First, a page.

Frequently Asked Questions


The first step would be to make sure all the valves in your home are wide open, including the main water valve coming off the main line supplying your home.

The second step is to should look for blocked aerators which is the piece at the end of the faucet where the water comes out. Small bits of debris that get in the water lines can clog the aerators giving you low pressure. Scale lime and rust can also contribute to this. You can clean them or replace them at a minimal cost.

Once all of these steps have been taken and you are still not receiving the pressure you require, you can fit a booster pump inline. This will boost your pressure when the tap is opened. If you have any further queries about selecting a booster pump for your application, send us an e-mail at or give us a call on 011 465-3240.


Cavitation is the formation and implosion of bubbles inside the pump head. Not only does it sound like stones are being sucked into your pump but the tiny bubbles can result in thousands of rands in repairs due to pitting on the impeller and casing, or collateral damage from the vibration of the pump. The pump’s efficiencies plummet, and head pressures decrease, resulting in an overall poor pump performance.

A properly designed system will prevent Cavitation from occurring and extend the life of your pump.


Try to minimize the friction on the inlet of the pump by increasing the pipesize (usually one size higher than the pump inlet) and then reducing at the pump.

Try to avoid 90 Degree elbows, if your application doesn’t allow for it then fit a 45 Degree elbow instead. This should assist with any air bubbles.

A flooded suction is always advisable. If this is not possible then fit a Non-Return valve on the inlet of your pump. This will keep the pump primed at all times. If you have any further queries about selecting a booster pump for your application, send us an e-mail at or give us a call on 011 465-3240.



A self-priming bareshaft pump differs to other pumps in its ability to keep operating even after being exposed to air. So, where most other pumps simply shut down and need to be manually restored after having air enter their system, a self-priming bareshaft pump has the ability to automatically expel the air from its system with no external help, allowing these pumps to remain operational for much longer periods of time.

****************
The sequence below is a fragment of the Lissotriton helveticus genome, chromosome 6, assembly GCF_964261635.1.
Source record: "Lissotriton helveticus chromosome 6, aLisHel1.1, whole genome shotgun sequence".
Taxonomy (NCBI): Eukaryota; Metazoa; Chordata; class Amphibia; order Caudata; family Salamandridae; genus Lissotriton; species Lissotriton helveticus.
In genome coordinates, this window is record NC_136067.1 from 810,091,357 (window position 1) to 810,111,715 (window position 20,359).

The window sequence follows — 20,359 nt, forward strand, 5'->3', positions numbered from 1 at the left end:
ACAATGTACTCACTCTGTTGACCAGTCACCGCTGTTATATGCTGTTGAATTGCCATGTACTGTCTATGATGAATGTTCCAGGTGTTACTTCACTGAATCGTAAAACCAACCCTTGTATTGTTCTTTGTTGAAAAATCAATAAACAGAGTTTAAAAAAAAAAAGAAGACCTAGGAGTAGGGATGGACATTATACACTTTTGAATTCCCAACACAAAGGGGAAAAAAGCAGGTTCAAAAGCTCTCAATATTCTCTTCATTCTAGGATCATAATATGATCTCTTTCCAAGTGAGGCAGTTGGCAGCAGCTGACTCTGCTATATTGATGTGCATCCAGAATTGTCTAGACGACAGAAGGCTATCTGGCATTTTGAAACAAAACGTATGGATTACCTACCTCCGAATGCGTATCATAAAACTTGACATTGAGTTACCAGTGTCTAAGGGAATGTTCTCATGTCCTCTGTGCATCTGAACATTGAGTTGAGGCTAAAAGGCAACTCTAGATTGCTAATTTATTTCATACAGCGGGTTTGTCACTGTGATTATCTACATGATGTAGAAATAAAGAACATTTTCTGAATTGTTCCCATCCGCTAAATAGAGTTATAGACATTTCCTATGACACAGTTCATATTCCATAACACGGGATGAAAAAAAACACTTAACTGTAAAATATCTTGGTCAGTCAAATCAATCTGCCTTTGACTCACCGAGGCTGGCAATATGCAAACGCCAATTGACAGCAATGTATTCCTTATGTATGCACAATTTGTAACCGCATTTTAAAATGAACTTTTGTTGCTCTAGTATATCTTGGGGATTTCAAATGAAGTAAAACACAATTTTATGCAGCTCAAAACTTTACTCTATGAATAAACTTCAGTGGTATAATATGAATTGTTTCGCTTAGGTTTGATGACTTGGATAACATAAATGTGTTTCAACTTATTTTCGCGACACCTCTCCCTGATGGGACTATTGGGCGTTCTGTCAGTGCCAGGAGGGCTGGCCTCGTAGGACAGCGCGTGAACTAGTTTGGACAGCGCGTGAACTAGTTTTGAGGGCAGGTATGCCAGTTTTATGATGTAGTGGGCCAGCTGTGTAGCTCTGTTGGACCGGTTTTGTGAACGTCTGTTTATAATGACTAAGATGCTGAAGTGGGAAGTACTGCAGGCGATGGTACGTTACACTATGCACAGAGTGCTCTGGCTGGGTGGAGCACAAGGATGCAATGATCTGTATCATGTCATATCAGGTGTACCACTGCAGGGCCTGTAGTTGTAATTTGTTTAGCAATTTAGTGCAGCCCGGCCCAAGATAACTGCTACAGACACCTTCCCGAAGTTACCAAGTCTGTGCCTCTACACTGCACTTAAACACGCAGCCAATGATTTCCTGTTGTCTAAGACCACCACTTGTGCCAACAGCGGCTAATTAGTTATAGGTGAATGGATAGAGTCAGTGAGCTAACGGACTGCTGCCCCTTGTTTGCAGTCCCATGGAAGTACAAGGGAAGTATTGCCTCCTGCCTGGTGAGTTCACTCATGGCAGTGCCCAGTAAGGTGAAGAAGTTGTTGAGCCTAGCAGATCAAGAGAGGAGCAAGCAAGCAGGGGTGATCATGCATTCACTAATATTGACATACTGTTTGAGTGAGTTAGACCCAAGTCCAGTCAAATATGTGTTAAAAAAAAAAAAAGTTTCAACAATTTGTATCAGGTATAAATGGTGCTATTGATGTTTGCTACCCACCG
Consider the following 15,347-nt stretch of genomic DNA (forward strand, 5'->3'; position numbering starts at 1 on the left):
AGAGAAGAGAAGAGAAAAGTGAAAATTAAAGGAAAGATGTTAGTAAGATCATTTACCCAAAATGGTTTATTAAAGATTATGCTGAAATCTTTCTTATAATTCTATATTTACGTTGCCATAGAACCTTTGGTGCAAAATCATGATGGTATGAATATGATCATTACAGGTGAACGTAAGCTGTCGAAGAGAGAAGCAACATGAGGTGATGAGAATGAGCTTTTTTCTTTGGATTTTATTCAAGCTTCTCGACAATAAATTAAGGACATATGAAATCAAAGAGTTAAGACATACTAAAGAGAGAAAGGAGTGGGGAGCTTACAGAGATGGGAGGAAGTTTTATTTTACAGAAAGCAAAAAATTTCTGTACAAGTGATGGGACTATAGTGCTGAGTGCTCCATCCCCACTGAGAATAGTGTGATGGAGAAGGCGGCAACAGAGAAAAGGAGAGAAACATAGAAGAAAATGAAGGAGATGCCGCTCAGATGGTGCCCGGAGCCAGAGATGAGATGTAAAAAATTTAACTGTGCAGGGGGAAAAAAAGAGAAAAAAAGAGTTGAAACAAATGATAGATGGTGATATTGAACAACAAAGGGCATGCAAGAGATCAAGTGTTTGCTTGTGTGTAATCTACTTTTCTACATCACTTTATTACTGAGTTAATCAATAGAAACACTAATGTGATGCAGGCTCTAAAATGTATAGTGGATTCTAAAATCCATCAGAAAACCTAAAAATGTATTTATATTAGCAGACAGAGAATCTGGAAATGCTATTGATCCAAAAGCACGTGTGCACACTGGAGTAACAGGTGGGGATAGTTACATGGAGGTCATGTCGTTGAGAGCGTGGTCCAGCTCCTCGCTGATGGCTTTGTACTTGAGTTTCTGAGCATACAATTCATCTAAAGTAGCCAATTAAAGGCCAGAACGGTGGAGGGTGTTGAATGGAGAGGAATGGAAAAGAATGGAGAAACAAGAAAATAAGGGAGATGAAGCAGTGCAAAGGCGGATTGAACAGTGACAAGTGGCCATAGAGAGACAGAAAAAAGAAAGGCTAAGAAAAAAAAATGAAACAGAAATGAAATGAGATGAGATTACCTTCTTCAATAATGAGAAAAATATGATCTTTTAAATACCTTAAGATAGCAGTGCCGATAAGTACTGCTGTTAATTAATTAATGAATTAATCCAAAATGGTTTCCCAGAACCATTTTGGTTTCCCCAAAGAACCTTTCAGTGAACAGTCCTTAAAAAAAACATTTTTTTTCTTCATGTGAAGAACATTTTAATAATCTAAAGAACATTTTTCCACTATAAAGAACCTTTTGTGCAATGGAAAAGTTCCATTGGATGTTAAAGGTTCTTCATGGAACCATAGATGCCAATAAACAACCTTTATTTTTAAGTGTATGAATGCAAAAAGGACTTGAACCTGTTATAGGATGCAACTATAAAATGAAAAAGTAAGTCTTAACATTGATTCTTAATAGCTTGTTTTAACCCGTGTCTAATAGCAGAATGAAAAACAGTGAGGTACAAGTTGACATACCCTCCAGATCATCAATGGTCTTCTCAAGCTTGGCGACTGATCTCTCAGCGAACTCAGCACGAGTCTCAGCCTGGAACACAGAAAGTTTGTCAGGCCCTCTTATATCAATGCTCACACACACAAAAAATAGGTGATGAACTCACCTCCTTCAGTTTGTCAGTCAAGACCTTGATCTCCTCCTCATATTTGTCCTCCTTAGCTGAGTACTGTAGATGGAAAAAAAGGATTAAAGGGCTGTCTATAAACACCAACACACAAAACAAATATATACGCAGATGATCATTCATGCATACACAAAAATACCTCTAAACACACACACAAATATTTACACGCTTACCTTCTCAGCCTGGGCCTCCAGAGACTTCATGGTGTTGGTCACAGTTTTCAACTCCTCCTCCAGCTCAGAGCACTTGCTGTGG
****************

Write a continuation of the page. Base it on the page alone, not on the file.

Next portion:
In terms of the material used, pumps made of cast iron afford better protection in the face of external knocks and bumps meaning that this should be your pump of choice if your system is set to be installed in a rough environment.


Bareshaft pumps made of stainless steel are also extremely effective devices and are guaranteed to do a solid job within your pumping system. Stainless steel bareshaft pumps have the advantage over their cast iron alternative due to their anti-rust nature, however, they are less physically durable and are thus better suited to systems installed in a more controlled environment.

Both sets of bareshaft pumps are capable of doing a stellar job in any setting, however, it may be worth assessing the nature of the environment in which you wish to install your pumping system and then choosing your bareshaft pump accordingly.


Have you ever turned on a tap in your home or business, only to be disappointed by the weak trickle of water that comes out? Low water pressure is probably to blame. 

Weak water pressure wastes time and causes inconvenience in homes across South Africa, from baths that take ages to fill to hosepipes that just don’t produce enough pressure to water the garden properly. 

Fortunately, there is a solution – water booster systems can increase pressure throughout your home, supplying your taps with reliable water flow.

How water booster systems work
Most booster systems use centrifugal water pumps to increase water flow in your water pipes. This type of pump contains spinning blades that look a bit like boat paddles. As they spin, water passes close to them and flies out the other side of the pump like rain water shoots off the moving tyres of a car on the road.

By using a booster system, a home with low water pressure can speed up the flow of water in its pipes so that more water reaches each tap – this results in better water pressure, faster fill times for baths and sinks, and satisfying showers.